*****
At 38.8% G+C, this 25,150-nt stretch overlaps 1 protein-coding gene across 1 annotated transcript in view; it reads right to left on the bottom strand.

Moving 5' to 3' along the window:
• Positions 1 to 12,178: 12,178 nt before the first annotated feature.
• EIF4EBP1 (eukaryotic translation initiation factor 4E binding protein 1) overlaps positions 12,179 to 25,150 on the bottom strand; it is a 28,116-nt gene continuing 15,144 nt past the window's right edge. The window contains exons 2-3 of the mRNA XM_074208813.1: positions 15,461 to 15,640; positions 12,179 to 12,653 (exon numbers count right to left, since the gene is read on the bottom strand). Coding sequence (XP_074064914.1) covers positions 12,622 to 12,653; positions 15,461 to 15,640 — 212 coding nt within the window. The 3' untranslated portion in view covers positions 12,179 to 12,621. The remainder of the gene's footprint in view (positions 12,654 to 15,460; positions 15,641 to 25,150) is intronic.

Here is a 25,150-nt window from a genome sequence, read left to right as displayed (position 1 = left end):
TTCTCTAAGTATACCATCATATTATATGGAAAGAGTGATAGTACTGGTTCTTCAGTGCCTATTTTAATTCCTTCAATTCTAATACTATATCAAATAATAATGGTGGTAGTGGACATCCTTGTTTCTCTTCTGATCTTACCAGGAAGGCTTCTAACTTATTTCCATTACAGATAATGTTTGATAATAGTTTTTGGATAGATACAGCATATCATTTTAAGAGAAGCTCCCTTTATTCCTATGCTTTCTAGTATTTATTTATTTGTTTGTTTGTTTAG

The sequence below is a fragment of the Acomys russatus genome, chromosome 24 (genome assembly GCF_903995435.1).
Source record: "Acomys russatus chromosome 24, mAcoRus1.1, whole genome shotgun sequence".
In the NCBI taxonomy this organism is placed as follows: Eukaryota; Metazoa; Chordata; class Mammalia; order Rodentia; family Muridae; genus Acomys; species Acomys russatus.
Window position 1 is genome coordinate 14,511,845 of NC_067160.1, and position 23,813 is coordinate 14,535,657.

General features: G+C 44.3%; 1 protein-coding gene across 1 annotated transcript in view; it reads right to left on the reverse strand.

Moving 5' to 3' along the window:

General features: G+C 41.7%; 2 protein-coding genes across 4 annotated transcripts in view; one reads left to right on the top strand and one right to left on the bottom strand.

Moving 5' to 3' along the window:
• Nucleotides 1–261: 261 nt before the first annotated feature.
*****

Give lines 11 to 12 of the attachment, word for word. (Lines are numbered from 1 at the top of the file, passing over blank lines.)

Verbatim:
General features: G+C 44.3%; 1 protein-coding gene across 1 annotated transcript in view; it reads right to left on the reverse strand.

Moving 5' to 3' along the window: